Blender 2.8 Tips and Tricks

Below follows a collection of shaders, addons and general tips that I like to use when modeling and shading.

Use Environment Map only for Reflections

When creating a product visualisation, you might want to use an environment-map for your lighting. When you want to render you scene into an image with a solid background and still make use of an environment map, you have to use a transparent node with you world material. You use a Light Path node and select the Is Camera Ray and connect that to the factor input of the Mix Shader. See the shader setup in the image below which allows you to use an environment map for reflections and renders a solid color in the background.

Floor Plane for a Product Display

When you're creating a product visualisation where you want to render only the product, it's good practice to render the product onto a ground plane. Note that you can combine this method with the Use Environment Map only for Reflections shader setup as described above.

With this shader, you fade a plane using the generated texture coordinates. Note that you need to make sure you fade along the desired axis. I'm rotating the texture coordinates by 90 degrees and then scale along the x-axis. Also make sure that you use easing for the Gradient Texture.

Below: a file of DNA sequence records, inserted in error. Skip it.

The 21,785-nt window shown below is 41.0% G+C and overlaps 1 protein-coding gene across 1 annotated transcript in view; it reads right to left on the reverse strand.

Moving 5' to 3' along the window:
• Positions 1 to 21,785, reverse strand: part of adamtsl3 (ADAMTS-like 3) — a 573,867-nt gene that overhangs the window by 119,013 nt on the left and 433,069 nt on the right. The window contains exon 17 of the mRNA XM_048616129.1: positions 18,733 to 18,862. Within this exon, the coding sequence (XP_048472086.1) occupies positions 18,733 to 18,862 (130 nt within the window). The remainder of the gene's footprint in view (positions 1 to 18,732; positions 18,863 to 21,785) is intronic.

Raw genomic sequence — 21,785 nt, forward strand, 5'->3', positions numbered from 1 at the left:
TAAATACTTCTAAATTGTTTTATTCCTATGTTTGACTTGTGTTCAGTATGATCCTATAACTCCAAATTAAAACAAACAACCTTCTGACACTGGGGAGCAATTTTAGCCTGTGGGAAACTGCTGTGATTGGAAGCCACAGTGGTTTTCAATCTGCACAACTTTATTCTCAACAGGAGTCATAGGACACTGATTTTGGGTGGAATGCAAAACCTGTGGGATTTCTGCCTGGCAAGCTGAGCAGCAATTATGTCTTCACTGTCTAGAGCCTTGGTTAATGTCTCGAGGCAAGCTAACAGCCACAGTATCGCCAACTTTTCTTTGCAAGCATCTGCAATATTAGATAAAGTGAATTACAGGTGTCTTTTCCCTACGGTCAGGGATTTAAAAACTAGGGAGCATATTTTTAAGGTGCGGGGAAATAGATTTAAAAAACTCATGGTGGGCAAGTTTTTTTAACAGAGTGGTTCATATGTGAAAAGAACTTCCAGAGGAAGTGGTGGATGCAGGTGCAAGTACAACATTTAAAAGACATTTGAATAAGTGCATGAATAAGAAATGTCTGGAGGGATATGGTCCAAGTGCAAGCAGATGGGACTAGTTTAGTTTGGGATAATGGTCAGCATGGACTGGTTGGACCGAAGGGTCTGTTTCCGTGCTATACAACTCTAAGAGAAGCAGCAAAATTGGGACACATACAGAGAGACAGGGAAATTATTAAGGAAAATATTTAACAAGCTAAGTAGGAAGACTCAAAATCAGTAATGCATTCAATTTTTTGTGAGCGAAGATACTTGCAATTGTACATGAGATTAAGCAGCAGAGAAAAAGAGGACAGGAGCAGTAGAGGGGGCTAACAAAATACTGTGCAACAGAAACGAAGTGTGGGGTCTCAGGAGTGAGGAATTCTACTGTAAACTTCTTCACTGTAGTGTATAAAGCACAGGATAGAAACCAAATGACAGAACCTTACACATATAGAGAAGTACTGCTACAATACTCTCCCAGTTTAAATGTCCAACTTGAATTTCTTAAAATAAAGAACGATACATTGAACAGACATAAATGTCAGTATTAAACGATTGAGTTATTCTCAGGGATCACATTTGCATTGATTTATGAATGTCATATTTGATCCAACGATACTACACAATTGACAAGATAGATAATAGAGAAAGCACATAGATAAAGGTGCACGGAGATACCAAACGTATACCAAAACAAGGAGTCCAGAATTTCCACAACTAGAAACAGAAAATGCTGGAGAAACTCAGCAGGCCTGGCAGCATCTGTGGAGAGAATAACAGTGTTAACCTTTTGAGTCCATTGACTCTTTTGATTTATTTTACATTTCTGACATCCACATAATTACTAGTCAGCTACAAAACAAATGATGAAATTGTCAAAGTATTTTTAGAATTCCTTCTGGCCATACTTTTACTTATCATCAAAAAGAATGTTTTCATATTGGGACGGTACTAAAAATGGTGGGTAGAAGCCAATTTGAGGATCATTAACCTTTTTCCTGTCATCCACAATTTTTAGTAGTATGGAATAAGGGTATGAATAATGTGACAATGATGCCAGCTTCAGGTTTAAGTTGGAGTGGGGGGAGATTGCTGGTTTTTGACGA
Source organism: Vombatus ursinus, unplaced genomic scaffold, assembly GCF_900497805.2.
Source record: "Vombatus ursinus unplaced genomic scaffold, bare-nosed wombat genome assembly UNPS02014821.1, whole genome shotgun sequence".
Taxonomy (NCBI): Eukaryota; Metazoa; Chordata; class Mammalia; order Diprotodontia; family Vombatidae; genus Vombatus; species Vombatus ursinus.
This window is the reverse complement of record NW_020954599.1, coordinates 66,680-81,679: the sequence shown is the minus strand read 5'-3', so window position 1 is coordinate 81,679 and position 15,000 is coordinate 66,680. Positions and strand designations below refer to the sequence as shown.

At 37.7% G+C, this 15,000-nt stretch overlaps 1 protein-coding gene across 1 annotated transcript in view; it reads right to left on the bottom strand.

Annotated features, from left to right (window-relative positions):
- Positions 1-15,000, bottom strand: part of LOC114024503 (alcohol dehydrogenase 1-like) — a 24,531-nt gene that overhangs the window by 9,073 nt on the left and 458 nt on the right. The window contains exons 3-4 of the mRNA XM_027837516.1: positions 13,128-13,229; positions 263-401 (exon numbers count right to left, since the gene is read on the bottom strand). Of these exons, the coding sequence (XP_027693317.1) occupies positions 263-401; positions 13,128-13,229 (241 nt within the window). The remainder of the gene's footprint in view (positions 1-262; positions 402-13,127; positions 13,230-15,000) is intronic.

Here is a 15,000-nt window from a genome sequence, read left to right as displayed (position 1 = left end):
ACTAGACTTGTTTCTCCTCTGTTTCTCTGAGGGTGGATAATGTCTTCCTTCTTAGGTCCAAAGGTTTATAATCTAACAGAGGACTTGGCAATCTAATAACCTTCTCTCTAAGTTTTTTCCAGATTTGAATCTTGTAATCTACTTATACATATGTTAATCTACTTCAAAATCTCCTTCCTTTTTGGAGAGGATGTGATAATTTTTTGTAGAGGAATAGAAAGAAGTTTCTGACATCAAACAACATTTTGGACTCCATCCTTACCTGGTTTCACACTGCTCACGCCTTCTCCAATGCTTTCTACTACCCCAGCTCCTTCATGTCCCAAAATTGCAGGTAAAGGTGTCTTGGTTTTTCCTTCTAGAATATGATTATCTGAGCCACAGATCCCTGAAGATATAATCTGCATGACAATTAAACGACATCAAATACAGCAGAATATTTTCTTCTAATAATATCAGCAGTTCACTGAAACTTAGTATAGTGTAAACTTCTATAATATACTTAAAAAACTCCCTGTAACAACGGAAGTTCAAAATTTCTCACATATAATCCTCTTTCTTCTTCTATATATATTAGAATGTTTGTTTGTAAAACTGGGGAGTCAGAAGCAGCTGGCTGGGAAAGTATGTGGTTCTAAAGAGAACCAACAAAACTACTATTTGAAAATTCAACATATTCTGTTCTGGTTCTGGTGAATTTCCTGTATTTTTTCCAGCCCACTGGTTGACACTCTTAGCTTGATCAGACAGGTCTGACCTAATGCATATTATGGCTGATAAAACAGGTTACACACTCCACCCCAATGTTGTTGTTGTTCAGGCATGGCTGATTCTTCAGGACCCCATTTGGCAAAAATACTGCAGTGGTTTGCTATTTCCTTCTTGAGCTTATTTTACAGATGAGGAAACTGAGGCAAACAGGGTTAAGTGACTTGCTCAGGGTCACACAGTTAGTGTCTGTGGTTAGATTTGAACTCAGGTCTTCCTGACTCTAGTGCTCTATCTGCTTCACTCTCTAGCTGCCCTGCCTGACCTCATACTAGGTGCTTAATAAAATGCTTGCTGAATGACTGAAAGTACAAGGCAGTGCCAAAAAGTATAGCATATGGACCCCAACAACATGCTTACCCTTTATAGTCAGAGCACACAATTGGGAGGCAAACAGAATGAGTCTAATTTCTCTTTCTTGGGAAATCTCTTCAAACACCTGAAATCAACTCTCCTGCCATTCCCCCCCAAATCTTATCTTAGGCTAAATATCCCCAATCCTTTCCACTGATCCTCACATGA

See this StackOverflow where this technique is described.

Diffuse texture for roughness

I found this shader setup in the You Say Armchair .blend file that you can download from blendswap. The model is created by piergi. The nice thing here, is that we use the diffuse texture directly for our roughness, so we don't need an extra texture and works perfectly.

You connect the diffuse texture to a ColorRamp. This ColorRamp influences what range of colors you want to use for the roughness. Next, you connect the ColorRamp to a Mix RGB node. You use this MixRGB node to set the strength of the roughness by making the color darker or brigher.

Transparent material

This material fades away based on the Z-height. This shader is based on this one from Blender Artists. You take the generated UV as input and attach it to a Mapping node. The Mapping node allows you to offset where we should start fading away. To access the z value from the UV, we use a separate RGB. The value ranges from 0-1. We use a ColorRamp to flip this so that we have a range from 1-0 (1.0 at the bottom, 0.0 at the top). We then mix a transparent and emission node using the output of the ColorRamp.

We can add a Noise Texture to create a more dynamic shape. A RGB Curves allows us to tweak the fallof a bit more.

Texture Baking

I've got a renderer that uses a separate texture for roughness. Below I'll show you how to bake the roughness into a .png file. Let's say you've got this node setup:

A simple way to bake textures is to create a new separate image node in the shader editor and make sure it's selected. You add the image node, then press the New button.

Now, make sure that this node is active and make sure that your are using the Cycles render engine. Open your Render tab, scroll to the Bake section. For the Bake type select Roughness and press the Bake button. Then you can open an image pane and save the generated roughness map.

Export to GLTF using Principled BSDF Shader

GLTF and Blender use these channels:

Use this node setup: